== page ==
-2
Oct 10, 2012
Well, the Democrats and Republicans would simply disagree about who is going to make money for the average voter. And there would likely be no consensus among the thinktanks.

But you raise an important point. Say a political party comes along that promises to make land a public resource. Everybody is given a place to live for free of charge. Real estate businesses are shut down, but owners of a single home get to keep what they already have. Owners of multiple houses have to make a choice on which one to keep. Anybody who says this scheme couldn't work in principle is simply deceiving himself.

Now this political party would clearly provide the average voter more money in their pocket than either of the mainstream parties. Land would be free of charge, and a huge chunk of the average family's expenses would no longer be a burden.

When you put it in your terms (voting for money), how could anyone *possibly* fail to vote for a political party that made land a public-owned resource?

+5
Oct 10, 2012
It is inevitable and in fact the process has already started as evident from economic crises all over the globe.

For this not to happen, the constitution should bar a government from engaging in any form of subsidies/charity. Charity should be left to charitable institutions. Charity is not the government's job.

Sound heartless but ....

Oct 10, 2012
The root problem then is taxation, which guarantees that each payer gets in exchange, something different than what he pays. That's also the problem with Social Security, where every single person gets an amount back different (ignoring inflation) than what they paid throughout their career. In "political democracy", it's guaranteed that nobody gets equal value for equal pay. In "economic democracy", where you buy a product only if you judge it to exceed the cost, every time someone buys, they win. Economic democracy is therefore far superior. Interestingly, the ratio of economic is far smaller between the wealth of the richest person and the average, than between the voting power over millions held by a California senator, for instance, over 6 years, voting dozens of times for 20,000,000 people each, over that of the single vote held by each person every 6 years... for what is essentially a popularity contest where you get no refund if the product's description lied. The only recourse is an exchange 6 years later, of either the same identical product you wanted to return, or another product you can't exchange or refund.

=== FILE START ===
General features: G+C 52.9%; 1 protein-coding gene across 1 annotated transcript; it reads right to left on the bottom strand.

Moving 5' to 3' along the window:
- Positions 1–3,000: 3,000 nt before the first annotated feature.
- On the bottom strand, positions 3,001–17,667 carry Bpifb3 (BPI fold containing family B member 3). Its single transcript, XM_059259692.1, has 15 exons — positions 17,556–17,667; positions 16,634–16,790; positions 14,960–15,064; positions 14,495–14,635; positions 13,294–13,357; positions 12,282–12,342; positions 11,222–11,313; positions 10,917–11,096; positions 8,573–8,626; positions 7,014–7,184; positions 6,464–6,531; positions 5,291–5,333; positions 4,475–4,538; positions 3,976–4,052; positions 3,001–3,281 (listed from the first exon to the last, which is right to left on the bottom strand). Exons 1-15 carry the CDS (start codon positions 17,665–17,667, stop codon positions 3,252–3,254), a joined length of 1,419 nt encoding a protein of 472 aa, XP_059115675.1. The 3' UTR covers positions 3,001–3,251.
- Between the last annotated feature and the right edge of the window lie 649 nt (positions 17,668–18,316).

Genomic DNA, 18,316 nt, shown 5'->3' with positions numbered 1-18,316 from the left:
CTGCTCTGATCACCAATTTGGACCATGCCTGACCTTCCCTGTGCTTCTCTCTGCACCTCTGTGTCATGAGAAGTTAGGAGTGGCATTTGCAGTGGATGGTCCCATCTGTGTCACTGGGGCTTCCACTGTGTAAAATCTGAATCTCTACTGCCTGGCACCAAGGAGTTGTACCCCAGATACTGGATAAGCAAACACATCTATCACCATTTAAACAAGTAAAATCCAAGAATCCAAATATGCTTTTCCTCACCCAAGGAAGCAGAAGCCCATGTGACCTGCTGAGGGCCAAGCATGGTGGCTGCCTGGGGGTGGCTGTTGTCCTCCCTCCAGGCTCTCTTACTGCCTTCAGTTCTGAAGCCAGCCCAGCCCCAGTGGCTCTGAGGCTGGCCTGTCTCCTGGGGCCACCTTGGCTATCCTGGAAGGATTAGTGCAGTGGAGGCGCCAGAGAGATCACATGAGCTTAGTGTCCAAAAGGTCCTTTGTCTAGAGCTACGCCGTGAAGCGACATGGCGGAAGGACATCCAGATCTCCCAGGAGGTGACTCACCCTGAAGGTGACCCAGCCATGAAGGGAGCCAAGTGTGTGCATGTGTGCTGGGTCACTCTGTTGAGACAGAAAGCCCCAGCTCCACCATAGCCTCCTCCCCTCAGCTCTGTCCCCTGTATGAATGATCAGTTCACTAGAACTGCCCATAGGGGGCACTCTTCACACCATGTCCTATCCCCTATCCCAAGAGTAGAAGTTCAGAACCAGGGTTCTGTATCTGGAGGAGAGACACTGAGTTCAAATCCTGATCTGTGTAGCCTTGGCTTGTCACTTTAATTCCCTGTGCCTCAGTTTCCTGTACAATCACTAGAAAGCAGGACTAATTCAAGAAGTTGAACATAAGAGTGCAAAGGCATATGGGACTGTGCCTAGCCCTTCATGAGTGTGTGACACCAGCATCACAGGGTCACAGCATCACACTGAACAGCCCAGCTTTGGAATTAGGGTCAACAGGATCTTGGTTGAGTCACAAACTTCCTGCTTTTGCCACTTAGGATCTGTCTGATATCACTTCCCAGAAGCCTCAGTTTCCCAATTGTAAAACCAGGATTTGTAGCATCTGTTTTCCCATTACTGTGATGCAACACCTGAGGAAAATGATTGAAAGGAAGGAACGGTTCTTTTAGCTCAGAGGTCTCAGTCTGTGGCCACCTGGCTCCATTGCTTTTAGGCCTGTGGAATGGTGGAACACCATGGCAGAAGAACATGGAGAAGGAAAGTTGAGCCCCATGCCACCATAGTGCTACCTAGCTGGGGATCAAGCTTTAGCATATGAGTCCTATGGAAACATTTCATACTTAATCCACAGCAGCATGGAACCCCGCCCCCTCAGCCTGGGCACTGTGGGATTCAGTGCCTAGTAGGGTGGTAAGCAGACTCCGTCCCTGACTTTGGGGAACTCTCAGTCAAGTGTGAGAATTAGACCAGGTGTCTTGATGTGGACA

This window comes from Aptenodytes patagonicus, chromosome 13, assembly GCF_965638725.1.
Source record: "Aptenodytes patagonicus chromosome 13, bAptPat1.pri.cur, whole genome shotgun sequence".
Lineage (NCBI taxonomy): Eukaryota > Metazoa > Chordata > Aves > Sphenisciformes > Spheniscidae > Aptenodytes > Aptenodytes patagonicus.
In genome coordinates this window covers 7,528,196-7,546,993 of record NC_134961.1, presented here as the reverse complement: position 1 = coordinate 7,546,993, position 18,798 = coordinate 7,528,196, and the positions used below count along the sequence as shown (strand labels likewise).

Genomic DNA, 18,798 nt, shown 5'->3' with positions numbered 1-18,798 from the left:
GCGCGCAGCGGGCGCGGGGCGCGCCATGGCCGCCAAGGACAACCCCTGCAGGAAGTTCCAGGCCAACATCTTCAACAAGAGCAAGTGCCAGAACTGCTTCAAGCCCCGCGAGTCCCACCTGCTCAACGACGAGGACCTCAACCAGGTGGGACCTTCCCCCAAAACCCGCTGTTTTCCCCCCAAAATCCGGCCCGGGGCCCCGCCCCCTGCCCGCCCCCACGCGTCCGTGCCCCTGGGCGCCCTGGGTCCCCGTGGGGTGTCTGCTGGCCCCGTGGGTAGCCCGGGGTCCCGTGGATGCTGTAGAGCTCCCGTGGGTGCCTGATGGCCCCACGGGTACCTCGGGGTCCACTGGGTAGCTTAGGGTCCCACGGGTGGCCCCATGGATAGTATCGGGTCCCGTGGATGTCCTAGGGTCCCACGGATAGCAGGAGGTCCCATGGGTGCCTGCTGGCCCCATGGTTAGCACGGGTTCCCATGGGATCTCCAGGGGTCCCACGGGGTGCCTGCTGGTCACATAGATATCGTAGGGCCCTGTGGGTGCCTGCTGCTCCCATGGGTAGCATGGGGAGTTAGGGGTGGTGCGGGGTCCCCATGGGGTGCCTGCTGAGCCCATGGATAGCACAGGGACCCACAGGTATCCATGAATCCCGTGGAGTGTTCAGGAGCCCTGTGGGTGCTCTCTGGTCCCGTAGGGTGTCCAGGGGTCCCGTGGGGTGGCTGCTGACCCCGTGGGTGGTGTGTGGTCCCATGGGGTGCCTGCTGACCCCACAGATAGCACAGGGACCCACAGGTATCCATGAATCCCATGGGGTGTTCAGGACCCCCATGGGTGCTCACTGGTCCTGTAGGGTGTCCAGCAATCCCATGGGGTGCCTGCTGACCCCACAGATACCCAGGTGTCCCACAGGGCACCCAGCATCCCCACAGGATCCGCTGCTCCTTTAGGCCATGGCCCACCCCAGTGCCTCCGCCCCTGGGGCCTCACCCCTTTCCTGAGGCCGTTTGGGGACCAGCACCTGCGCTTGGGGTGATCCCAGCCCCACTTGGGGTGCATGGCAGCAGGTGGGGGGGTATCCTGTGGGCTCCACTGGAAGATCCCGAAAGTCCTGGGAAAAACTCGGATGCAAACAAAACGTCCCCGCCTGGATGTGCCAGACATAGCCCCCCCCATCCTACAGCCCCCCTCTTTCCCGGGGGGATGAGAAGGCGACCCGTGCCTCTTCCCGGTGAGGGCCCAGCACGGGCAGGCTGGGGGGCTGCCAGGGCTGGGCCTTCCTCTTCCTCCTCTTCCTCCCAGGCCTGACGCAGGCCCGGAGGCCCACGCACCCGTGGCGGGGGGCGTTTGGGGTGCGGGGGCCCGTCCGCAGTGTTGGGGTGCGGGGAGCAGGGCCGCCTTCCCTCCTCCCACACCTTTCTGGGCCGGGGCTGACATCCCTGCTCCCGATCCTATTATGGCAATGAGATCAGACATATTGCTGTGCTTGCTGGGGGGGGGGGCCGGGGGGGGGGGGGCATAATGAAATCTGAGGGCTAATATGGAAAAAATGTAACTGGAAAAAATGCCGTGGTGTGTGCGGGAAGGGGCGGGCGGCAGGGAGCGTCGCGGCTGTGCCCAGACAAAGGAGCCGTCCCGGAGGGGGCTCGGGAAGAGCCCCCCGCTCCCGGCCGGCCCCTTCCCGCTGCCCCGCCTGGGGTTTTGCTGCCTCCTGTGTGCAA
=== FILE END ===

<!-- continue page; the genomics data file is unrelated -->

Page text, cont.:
+1
Oct 10, 2012
I don't think it would make much difference. Partisans would assume any projection favoring the other guy is biased propaganda.

+7
Oct 10, 2012
I don't think it would make much difference. Partisans would assume any projection favoring the other guy is biased propaganda.

Oct 10, 2012
Well, having poor people vote their own short-term economic interests would certainly be a switch from a bunch of rich people funding candidates who will lower their taxes at the expense of everyone else. That's short term thinking too, and based on our debt, it seems just as likely to bring down the Republic as anything Franklin believed the poor could dream up to do with their votes.

Oct 10, 2012
What you're describing is basically what the CBO does, when scoring a proposed piece of legislation. The CBO's scores, in retrospect, have no bearing on reality.

As for fact-checkers, I think people have largely tuned them out. I've personally seen a lot of them that follow this formula: "Fact Check: FALSE. While what the candidate is literally true, it is highly misleading, because ...". There are lots of variations on this theme.